The Vietnam War: Still Opposing The New Left At Home

The LBJ Presidential Library is hosting a Vietnam War “Summit” from April 26-28. I put the word Summit in quotes because normally one would expect a true summit to reflect the major viewpoints associated with the event. That is not the case with this program about to unfold at the University of Texas.

The keynote speaker for the “Summit” is John Kerry who trashed his fellow American soldiers on national TV once he came home from Vietnam as a spokesman for the Vietnam Veterans Against the War. Also prominently featured is Tom Hayden, a leader of the New Left who supported the North Vietnamese in that war and served as a useful tool for the Communists by making a trip to North Vietnam with his then wife actress Jane Fonda where propaganda film footage featuring Hayden and Fonda was made by the Communists. Hayden is featured in the session entitled the “War at Home.” There is no one represented on that panel from our Vietnam generation who opposed the New Left at home – even though our opposition to the student radicals from many of us as college students and our fellow soldiers was very strong at the time. I would have been open to discussing the other side of the war at home, but neither I nor others capable of representing our point of view were invited.

The Communist Ambassador from Vietnam to the U.S. is a speaker, but there appears to be no representation on the program from South Vietnamese refugees who are critics of the regime.

For “balance,” the Vietnam “Summit” features former Secretary of State Henry Kissinger who was the architect of what became known as the Kissinger Accords, which paved the way for the North Vietnamese takeover of South Vietnam. Richard Armitage, former Deputy Secretary of State and a Naval Academy graduate who served three tours in Vietnam, resigned his military commission over Kissinger’s deal making. Armitage was not invited to be a speaker at the LBJ Library “Summit.” Nor was John O’Neill, another Naval Academy graduate and swift boat veteran of Vietnam (who graduated first in his class from the University of Texas Law School). O’Neill debated John Kerry on the war on the Dick Cavett TV show after both men returned from Vietnam. There are many other knowledgeable Vietnam Veterans, historians, and journalists who would have made themselves available to speak at a true summit, but who were not invited.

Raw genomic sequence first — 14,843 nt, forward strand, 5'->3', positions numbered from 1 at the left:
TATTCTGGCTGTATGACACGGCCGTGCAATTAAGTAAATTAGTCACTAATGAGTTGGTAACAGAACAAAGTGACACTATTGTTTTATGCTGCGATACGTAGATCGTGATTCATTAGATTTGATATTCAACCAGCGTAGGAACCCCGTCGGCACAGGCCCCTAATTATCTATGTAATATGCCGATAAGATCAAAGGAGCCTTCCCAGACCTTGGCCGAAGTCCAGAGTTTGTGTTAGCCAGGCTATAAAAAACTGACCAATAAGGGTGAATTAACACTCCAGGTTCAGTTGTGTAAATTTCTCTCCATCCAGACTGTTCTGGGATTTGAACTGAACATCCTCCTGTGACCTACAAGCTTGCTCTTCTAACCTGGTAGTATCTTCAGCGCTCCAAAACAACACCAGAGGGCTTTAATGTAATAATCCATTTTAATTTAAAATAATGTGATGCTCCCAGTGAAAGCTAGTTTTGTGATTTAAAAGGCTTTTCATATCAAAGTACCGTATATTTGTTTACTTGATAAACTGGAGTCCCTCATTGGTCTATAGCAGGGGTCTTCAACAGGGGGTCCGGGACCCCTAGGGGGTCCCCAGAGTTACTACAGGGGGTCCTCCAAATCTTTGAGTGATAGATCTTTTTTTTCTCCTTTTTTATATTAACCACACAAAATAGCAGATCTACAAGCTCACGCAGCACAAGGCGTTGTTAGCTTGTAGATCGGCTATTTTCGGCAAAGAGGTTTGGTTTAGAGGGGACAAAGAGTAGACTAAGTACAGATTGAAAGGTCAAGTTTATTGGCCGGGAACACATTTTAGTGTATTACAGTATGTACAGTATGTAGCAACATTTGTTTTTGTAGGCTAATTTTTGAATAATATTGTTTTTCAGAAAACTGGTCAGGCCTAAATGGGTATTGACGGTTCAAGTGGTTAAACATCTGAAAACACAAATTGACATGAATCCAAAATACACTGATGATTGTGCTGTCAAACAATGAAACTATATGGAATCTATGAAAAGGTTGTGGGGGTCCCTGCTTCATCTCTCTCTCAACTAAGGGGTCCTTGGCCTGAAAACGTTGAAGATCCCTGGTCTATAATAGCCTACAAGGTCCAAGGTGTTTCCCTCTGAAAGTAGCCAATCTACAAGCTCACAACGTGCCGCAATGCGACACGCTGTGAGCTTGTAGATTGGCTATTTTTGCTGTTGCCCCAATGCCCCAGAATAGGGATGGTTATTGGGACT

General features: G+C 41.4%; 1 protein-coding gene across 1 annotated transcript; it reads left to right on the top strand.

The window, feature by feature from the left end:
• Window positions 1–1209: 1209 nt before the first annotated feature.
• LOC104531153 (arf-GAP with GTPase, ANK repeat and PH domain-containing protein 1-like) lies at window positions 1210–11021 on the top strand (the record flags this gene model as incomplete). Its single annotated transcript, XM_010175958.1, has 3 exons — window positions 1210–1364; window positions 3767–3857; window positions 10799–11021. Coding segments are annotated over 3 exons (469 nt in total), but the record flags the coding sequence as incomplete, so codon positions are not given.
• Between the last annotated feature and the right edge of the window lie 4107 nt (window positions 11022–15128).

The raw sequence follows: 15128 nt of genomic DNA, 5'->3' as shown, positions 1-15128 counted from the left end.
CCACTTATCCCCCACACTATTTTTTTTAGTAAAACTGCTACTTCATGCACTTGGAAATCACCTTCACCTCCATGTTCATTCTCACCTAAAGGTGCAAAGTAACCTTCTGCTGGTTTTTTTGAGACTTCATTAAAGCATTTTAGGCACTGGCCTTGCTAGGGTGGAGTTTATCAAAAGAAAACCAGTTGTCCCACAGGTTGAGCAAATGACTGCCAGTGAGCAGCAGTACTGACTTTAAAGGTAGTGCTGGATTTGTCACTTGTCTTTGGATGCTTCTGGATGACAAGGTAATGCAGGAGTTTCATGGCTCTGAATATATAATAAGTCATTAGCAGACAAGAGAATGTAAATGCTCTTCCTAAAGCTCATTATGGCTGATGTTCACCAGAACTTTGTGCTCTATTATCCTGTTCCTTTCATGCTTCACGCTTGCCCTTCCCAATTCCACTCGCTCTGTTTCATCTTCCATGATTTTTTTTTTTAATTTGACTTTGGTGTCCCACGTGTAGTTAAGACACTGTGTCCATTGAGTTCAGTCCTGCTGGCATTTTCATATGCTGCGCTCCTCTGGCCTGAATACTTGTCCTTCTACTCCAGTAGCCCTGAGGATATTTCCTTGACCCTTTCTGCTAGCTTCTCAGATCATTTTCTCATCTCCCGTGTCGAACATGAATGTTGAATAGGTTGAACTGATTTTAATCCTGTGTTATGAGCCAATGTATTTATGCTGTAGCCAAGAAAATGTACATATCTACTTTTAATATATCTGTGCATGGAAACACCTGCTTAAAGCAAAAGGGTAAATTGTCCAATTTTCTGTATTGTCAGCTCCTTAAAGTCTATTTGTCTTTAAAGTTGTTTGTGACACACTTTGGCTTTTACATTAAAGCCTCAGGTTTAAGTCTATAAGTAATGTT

I disagreed with President Lyndon Baines Johnson on many issues, but I respected him for his efforts to prevent a Communist takeover of South Vietnam. What would LBJ or Walt Rostow, the former LBJ national security advisor who was Dean of the LBJ School of Public Affairs for many years, have thought of a program on Vietnam so skewed to the Left? And, featuring a New Left leader whose followers infamously chanted: “Hey Hey LBJ, How Many Kids Did You Kill Today.”

It is sad to see a prestigious institution like the LBJ Library miss an opportunity to have a real exchange of views about what went wrong in Vietnam and what lessons of history are to be learned from that war.


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